Vice President Dr Mahamudu Bawumia
Vice President, Dr Mahamudu Bawumia has disclosed that government has canceled about 20 power purchasing agreements entered into by the previous NDC government.
He said the abrogation of the agreements has saved the nation more than $300 million.
Dr. Bawumia who made this known when speaking at Joy News’ 100 days Town Hall meeting at the New Court Complex in Accra yesterday said government is reviewing four other power agreements.
“We have asked four of them to delay their operation and that has helped to manage government’s expenditure,” he said.
The Vice president said government’s review of some power purchase agreements entered into by the previous government has bolstered the energy sector, stating that government is committed to improving the energy situation in the country.
President Nana Addo Dankwa Akufo-Addo expressed disappointment with the way the previous administration handled the energy sector when he took over the rein of power on January 7.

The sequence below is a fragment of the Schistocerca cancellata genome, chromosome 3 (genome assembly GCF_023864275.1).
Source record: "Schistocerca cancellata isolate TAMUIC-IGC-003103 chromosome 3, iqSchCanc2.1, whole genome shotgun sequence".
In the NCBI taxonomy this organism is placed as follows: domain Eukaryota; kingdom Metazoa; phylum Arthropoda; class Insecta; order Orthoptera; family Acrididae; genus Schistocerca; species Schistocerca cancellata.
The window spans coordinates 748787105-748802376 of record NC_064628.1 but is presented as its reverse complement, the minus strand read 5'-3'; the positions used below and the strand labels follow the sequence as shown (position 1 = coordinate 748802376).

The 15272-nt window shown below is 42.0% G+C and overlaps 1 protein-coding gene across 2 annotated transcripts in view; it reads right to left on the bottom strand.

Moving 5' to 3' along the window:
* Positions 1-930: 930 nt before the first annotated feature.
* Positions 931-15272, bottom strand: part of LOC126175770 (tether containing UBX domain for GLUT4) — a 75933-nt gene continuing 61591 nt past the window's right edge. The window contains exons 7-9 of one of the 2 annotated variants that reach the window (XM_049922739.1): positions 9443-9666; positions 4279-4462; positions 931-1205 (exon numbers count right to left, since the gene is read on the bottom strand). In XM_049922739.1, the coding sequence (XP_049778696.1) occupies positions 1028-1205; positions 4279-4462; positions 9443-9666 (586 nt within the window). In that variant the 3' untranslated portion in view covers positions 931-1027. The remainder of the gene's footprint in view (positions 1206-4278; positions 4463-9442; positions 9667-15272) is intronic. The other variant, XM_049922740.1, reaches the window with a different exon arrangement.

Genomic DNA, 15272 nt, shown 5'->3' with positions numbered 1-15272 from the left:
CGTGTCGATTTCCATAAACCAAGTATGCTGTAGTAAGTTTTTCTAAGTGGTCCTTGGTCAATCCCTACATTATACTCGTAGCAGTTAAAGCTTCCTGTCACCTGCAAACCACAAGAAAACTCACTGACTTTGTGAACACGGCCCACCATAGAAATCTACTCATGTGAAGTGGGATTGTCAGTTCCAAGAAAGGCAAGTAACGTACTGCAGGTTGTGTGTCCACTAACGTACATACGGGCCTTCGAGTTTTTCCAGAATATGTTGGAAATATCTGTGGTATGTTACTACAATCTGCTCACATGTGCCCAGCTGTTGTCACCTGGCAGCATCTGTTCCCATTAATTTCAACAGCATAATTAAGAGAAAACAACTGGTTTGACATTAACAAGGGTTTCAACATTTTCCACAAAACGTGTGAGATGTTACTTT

The President at his first State of the Nation Address in February said he was handed a heavily-indebted energy sector that owed its private partners a total sum of $2.4 billion as at December 2016.
He promised to review a total of 43 Power Purchase Agreements (PPA) entered into by the Electricity Company of Ghana (ECG) in 2016 many of which were endorsed by former president John Mahama including a $1 billion power deal with Early Power Limited.
There is also the deal with Turkey-based Karpower signed with ECG in June 2014 that will add 450 megawatts of power directly to Ghana’s electricity grid.
A 17-member committee set up to review one of the agreements, AMERI Power Agreement, revealed the deal was overpriced by $150 million, although former government officials have challenged it.
The Philip Addison Committee has suggested to government to have the deal renegotiated to cut down the cost.
Meanwhile Dr. Bawumia says the independent power producers in the country cannot charge Ghanaians more than 10 cent per kilowatt hour.
He called for a reduction of the charge to 10 cent per kilowatt hour.
“We have informed independent power producers in the country that they cannot charge Ghanaians more than 10 cent per kilowatt hour. They are charging us 17 cents and in other countries they are 10 cents.”
BY Cephas Larbi